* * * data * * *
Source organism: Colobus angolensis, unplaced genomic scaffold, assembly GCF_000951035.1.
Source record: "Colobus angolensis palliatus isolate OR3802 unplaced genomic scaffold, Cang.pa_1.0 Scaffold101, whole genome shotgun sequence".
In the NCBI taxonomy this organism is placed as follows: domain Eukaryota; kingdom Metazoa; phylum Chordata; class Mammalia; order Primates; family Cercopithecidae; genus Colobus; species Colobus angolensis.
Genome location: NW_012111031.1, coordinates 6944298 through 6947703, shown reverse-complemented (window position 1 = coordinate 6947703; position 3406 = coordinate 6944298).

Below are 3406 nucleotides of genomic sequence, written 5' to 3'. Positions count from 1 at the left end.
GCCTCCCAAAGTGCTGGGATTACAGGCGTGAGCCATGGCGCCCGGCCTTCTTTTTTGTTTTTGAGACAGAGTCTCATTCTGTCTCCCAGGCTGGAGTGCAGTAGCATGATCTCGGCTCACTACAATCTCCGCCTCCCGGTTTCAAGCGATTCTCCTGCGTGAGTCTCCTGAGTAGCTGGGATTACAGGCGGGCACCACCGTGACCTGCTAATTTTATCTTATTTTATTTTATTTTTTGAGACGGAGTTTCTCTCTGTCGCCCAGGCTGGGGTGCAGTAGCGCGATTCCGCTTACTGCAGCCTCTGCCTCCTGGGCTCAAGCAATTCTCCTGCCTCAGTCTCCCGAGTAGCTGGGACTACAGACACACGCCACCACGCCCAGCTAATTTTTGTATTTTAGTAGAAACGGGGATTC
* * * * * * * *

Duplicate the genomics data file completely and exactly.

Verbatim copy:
Source organism: Colobus angolensis, unplaced genomic scaffold, assembly GCF_000951035.1.
Source record: "Colobus angolensis palliatus isolate OR3802 unplaced genomic scaffold, Cang.pa_1.0 Scaffold101, whole genome shotgun sequence".
In the NCBI taxonomy this organism is placed as follows: domain Eukaryota; kingdom Metazoa; phylum Chordata; class Mammalia; order Primates; family Cercopithecidae; genus Colobus; species Colobus angolensis.
Genome location: NW_012111031.1, coordinates 6944298 through 6947703, shown reverse-complemented (window position 1 = coordinate 6947703; position 3406 = coordinate 6944298).

Below are 3406 nucleotides of genomic sequence, written 5' to 3'. Positions count from 1 at the left end.
GCCTCCCAAAGTGCTGGGATTACAGGCGTGAGCCATGGCGCCCGGCCTTCTTTTTTGTTTTTGAGACAGAGTCTCATTCTGTCTCCCAGGCTGGAGTGCAGTAGCATGATCTCGGCTCACTACAATCTCCGCCTCCCGGTTTCAAGCGATTCTCCTGCGTGAGTCTCCTGAGTAGCTGGGATTACAGGCGGGCACCACCGTGACCTGCTAATTTTATCTTATTTTATTTTATTTTTTGAGACGGAGTTTCTCTCTGTCGCCCAGGCTGGGGTGCAGTAGCGCGATTCCGCTTACTGCAGCCTCTGCCTCCTGGGCTCAAGCAATTCTCCTGCCTCAGTCTCCCGAGTAGCTGGGACTACAGACACACGCCACCACGCCCAGCTAATTTTTGTATTTTAGTAGAAACGGGGATTC